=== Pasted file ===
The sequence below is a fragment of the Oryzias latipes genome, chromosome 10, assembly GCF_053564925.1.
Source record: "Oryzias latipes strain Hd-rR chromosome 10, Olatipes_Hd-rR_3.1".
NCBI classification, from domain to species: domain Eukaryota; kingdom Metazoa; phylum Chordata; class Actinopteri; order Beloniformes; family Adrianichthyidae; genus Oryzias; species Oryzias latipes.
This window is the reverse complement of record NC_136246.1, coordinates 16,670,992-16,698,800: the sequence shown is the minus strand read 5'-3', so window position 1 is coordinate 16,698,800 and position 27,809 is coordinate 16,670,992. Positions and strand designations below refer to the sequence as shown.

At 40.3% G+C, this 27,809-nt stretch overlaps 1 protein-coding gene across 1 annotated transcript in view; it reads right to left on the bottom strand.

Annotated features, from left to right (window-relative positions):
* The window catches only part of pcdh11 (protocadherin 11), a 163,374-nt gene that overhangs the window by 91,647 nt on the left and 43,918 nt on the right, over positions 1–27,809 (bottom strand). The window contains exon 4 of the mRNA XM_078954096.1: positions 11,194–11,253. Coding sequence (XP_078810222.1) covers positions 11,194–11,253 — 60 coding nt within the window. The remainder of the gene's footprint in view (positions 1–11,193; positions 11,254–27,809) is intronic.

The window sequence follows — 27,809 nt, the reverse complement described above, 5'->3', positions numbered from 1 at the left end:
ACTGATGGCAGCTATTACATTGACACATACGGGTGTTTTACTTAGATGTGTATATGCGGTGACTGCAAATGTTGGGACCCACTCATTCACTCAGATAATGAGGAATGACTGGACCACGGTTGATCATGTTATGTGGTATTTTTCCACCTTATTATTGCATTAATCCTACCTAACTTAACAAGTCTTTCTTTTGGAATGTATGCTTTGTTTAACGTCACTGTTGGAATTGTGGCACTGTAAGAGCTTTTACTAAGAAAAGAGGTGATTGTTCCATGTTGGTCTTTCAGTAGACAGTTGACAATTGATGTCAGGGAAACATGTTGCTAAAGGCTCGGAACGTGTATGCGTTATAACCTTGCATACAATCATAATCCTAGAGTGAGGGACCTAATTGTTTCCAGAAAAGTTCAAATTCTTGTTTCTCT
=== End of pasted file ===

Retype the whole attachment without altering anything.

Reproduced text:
The sequence below is a fragment of the Oryzias latipes genome, chromosome 10, assembly GCF_053564925.1.
Source record: "Oryzias latipes strain Hd-rR chromosome 10, Olatipes_Hd-rR_3.1".
NCBI classification, from domain to species: domain Eukaryota; kingdom Metazoa; phylum Chordata; class Actinopteri; order Beloniformes; family Adrianichthyidae; genus Oryzias; species Oryzias latipes.
This window is the reverse complement of record NC_136246.1, coordinates 16,670,992-16,698,800: the sequence shown is the minus strand read 5'-3', so window position 1 is coordinate 16,698,800 and position 27,809 is coordinate 16,670,992. Positions and strand designations below refer to the sequence as shown.

At 40.3% G+C, this 27,809-nt stretch overlaps 1 protein-coding gene across 1 annotated transcript in view; it reads right to left on the bottom strand.

Annotated features, from left to right (window-relative positions):
* The window catches only part of pcdh11 (protocadherin 11), a 163,374-nt gene that overhangs the window by 91,647 nt on the left and 43,918 nt on the right, over positions 1–27,809 (bottom strand). The window contains exon 4 of the mRNA XM_078954096.1: positions 11,194–11,253. Coding sequence (XP_078810222.1) covers positions 11,194–11,253 — 60 coding nt within the window. The remainder of the gene's footprint in view (positions 1–11,193; positions 11,254–27,809) is intronic.

The window sequence follows — 27,809 nt, the reverse complement described above, 5'->3', positions numbered from 1 at the left end:
ACTGATGGCAGCTATTACATTGACACATACGGGTGTTTTACTTAGATGTGTATATGCGGTGACTGCAAATGTTGGGACCCACTCATTCACTCAGATAATGAGGAATGACTGGACCACGGTTGATCATGTTATGTGGTATTTTTCCACCTTATTATTGCATTAATCCTACCTAACTTAACAAGTCTTTCTTTTGGAATGTATGCTTTGTTTAACGTCACTGTTGGAATTGTGGCACTGTAAGAGCTTTTACTAAGAAAAGAGGTGATTGTTCCATGTTGGTCTTTCAGTAGACAGTTGACAATTGATGTCAGGGAAACATGTTGCTAAAGGCTCGGAACGTGTATGCGTTATAACCTTGCATACAATCATAATCCTAGAGTGAGGGACCTAATTGTTTCCAGAAAAGTTCAAATTCTTGTTTCTCT